Keetie Roelen
Idealistic international

Keetie Roelen (33) only hesitated for a second before she chose Maastricht. She calls herself a ‘double alumna’: she earned both her master’s degree and her PhD at UM. Born in Eersel, North Brabant, it would perhaps have been a more obvious choice to study at the university of applied sciences in Den Bosch. Instead, she chose an academic university and Maastricht. The English-language programme would prepare her for the international career she was looking for. 

She listens attentively and carefully chooses her words: ‘I feel privileged that I was able to study in Maastricht.’ Active learning was the focus of attention in Maastricht: working together in groups, giving presentations. But she also learned as much from and about her fellow students with different cultural backgrounds. She was not really someone who liked to join organisations; instead she had her own ‘club’ in Heugem, in a large student house where she lived on a corridor with eight other students. A tight-knit group, they still see each other every year around Christmas.

After her graduation, she was at the forefront of the creation of the School of Governance. She looks back on it with great pleasure. ‘It was a lovely time; we were given a lot of responsibility. Perhaps that is typical of Maastricht University. You don’t see that in England: being given responsibility at an early age. It gives you self-confidence; it’s encouraging and motivating.’ Professor Chris de Neubourg and Doctor Franziska Gassmann encouraged her to pursue a doctorate. She travelled often and extensively in Vietnam, where she researched childhood poverty. After her PhD defence, she made the move to the Institute of Development Studies in Brighton.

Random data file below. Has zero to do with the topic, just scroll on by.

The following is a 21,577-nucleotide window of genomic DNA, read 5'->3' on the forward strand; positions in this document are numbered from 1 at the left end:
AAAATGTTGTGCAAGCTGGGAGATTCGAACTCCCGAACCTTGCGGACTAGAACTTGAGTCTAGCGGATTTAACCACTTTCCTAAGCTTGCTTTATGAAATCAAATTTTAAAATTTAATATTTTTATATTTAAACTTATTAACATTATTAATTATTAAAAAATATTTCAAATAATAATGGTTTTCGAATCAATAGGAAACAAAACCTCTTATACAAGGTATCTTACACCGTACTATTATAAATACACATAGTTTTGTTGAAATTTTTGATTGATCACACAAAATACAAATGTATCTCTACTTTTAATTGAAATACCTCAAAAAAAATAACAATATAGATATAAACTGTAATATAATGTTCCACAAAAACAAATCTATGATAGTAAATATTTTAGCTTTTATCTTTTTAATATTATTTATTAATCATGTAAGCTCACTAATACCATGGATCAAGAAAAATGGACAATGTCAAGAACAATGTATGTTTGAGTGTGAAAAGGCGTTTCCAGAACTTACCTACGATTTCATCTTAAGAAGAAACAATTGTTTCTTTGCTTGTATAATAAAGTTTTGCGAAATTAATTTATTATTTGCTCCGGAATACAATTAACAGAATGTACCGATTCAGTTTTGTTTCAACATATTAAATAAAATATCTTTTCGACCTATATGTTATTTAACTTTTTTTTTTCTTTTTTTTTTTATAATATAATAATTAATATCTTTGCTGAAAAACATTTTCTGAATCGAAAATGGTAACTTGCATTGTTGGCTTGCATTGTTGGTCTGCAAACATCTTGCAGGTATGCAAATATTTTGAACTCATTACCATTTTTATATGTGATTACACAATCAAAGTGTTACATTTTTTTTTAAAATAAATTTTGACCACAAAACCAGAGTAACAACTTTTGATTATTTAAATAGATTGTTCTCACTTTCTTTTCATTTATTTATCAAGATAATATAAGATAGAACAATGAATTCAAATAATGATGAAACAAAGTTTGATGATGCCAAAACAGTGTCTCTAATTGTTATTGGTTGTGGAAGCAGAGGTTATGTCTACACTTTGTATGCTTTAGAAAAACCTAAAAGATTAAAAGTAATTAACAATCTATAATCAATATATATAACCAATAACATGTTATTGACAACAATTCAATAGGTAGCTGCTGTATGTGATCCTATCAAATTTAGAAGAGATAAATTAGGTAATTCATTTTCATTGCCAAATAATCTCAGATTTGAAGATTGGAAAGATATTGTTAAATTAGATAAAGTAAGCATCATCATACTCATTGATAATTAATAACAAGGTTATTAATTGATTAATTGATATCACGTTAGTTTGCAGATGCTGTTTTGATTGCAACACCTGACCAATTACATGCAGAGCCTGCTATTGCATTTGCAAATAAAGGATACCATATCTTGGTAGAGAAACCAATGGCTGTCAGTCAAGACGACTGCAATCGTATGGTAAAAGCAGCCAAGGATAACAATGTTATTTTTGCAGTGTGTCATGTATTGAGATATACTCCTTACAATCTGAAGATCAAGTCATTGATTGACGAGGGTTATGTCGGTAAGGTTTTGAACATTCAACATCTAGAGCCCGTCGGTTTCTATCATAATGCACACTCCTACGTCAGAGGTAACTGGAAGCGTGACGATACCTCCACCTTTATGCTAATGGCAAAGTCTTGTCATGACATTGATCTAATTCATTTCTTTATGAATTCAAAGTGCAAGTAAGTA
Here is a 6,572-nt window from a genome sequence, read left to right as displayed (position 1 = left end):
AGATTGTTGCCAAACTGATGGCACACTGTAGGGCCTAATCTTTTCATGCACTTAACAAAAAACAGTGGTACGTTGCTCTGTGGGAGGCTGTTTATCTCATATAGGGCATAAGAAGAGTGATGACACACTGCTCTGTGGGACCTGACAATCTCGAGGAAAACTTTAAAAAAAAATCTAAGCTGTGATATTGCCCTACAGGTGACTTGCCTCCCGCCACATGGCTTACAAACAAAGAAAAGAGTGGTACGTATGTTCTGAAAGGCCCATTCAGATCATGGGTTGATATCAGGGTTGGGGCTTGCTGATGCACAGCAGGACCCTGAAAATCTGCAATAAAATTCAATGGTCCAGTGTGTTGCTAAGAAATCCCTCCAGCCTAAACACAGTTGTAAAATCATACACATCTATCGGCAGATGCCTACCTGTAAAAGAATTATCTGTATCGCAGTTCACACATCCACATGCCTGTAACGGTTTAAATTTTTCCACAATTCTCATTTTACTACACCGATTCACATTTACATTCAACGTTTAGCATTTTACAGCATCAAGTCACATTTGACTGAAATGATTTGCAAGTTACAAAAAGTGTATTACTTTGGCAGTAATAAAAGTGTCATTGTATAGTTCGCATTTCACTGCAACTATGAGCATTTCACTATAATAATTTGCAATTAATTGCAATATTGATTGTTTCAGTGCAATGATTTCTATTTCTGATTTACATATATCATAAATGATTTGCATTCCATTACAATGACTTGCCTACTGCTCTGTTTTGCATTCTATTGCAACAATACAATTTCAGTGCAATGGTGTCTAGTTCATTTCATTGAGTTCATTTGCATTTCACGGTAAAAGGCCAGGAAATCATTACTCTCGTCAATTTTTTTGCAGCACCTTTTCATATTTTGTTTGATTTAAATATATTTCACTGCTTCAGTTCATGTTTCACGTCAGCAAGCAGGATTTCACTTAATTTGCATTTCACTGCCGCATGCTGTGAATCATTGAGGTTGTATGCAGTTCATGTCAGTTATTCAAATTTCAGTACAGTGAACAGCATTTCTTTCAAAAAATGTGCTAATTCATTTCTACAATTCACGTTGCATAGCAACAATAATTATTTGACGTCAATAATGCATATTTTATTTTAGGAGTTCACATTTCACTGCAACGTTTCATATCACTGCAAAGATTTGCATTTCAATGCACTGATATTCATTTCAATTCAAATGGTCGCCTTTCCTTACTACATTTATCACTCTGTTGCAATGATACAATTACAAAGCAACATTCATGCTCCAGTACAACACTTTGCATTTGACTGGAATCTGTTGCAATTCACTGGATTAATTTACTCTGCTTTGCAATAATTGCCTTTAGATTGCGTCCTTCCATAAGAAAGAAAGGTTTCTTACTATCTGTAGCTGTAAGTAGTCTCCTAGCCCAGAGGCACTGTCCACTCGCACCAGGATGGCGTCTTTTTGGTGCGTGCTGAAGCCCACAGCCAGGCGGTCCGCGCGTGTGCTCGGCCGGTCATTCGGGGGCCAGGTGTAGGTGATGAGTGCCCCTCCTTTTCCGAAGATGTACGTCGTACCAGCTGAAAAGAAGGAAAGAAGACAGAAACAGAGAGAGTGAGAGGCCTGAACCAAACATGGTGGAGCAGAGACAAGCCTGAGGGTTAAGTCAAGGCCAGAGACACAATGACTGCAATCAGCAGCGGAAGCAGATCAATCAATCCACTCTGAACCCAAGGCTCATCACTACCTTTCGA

She now travels to all corners of the world and gives advice based on her research. Her goal is to make her own work superfluous. Does she see a difference compared to when she started? ‘Certainly. For instance, major steps forward have been made in Vietnam. And of course that goes together with economic growth, but a lot of progress has also been made in the area of poverty reduction. We cannot do it all with economic growth alone. I still see too many and too large income disparities, and in too many places the assumption remains that as long as there’s work, everything will be OK. Poverty is especially challenged when you approach it from multiple sides.’

Four years ago she exchanged the Netherlands for England. Now she and her husband live together in Milton Keynes. ‘The Almere of England’, she laughs. It’s a city designed to house commuters to London. Her home is three hours away from her workplace, but the world is her worksite; she loves to travel and enjoys being on the go. 

‘At this time of year we always like to go back to the Netherlands to visit family and friends.’ The run-up to Christmas is extraordinary in England. In August, there are already advertisements saying ‘book your table for Christmas’. The drinks parties and dinners with colleagues, the outings—everything is planned during this period. 
From October, many colleagues are busy with ‘Panto’, also known as ‘Pantomime’. It is a typical British phenomenon: participants sing self-written songs or perform a cabaret or dance, all based on an existing story or fairy tale. At the same time, it is an opportunity to hit a critical note, to make jokes with an exceptional English edge. Then no one talks about it anymore. Going back over it is simply not done. This week, Keetie was asked whether she wanted to join the Pantomime at her institute. She is still thinking about it.

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